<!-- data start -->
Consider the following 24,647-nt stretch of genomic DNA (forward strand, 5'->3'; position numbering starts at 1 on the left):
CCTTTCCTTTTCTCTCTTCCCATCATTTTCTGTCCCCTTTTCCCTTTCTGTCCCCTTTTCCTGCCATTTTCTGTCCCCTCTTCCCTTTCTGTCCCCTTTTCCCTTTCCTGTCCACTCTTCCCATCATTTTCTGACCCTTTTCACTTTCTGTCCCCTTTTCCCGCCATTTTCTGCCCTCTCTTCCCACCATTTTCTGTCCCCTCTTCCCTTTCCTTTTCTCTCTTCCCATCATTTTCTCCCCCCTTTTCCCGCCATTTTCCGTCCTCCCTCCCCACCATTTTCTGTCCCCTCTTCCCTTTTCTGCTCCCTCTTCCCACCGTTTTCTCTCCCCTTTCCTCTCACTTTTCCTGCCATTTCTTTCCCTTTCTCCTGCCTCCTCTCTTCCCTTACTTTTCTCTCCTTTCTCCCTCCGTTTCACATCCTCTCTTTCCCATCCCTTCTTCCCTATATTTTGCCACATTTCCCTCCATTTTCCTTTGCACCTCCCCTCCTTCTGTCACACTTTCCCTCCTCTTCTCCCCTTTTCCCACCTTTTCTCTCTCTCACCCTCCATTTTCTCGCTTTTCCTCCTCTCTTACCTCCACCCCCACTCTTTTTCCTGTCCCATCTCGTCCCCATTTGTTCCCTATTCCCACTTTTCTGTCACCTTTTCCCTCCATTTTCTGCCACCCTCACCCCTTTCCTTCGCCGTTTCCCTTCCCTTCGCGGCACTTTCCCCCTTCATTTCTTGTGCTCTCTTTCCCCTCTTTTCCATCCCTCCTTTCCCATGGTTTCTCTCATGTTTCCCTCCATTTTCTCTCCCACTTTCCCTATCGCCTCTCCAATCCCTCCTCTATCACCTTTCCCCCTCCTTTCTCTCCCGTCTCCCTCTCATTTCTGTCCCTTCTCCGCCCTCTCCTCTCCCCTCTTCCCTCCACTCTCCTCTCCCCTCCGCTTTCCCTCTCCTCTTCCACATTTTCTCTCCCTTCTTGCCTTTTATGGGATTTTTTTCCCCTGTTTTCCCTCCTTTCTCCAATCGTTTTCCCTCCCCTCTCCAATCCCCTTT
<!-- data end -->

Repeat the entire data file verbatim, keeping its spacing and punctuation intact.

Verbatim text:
Consider the following 24,647-nt stretch of genomic DNA (forward strand, 5'->3'; position numbering starts at 1 on the left):
CCTTTCCTTTTCTCTCTTCCCATCATTTTCTGTCCCCTTTTCCCTTTCTGTCCCCTTTTCCTGCCATTTTCTGTCCCCTCTTCCCTTTCTGTCCCCTTTTCCCTTTCCTGTCCACTCTTCCCATCATTTTCTGACCCTTTTCACTTTCTGTCCCCTTTTCCCGCCATTTTCTGCCCTCTCTTCCCACCATTTTCTGTCCCCTCTTCCCTTTCCTTTTCTCTCTTCCCATCATTTTCTCCCCCCTTTTCCCGCCATTTTCCGTCCTCCCTCCCCACCATTTTCTGTCCCCTCTTCCCTTTTCTGCTCCCTCTTCCCACCGTTTTCTCTCCCCTTTCCTCTCACTTTTCCTGCCATTTCTTTCCCTTTCTCCTGCCTCCTCTCTTCCCTTACTTTTCTCTCCTTTCTCCCTCCGTTTCACATCCTCTCTTTCCCATCCCTTCTTCCCTATATTTTGCCACATTTCCCTCCATTTTCCTTTGCACCTCCCCTCCTTCTGTCACACTTTCCCTCCTCTTCTCCCCTTTTCCCACCTTTTCTCTCTCTCACCCTCCATTTTCTCGCTTTTCCTCCTCTCTTACCTCCACCCCCACTCTTTTTCCTGTCCCATCTCGTCCCCATTTGTTCCCTATTCCCACTTTTCTGTCACCTTTTCCCTCCATTTTCTGCCACCCTCACCCCTTTCCTTCGCCGTTTCCCTTCCCTTCGCGGCACTTTCCCCCTTCATTTCTTGTGCTCTCTTTCCCCTCTTTTCCATCCCTCCTTTCCCATGGTTTCTCTCATGTTTCCCTCCATTTTCTCTCCCACTTTCCCTATCGCCTCTCCAATCCCTCCTCTATCACCTTTCCCCCTCCTTTCTCTCCCGTCTCCCTCTCATTTCTGTCCCTTCTCCGCCCTCTCCTCTCCCCTCTTCCCTCCACTCTCCTCTCCCCTCCGCTTTCCCTCTCCTCTTCCACATTTTCTCTCCCTTCTTGCCTTTTATGGGATTTTTTTCCCCTGTTTTCCCTCCTTTCTCCAATCGTTTTCCCTCCCCTCTCCAATCCCCTTT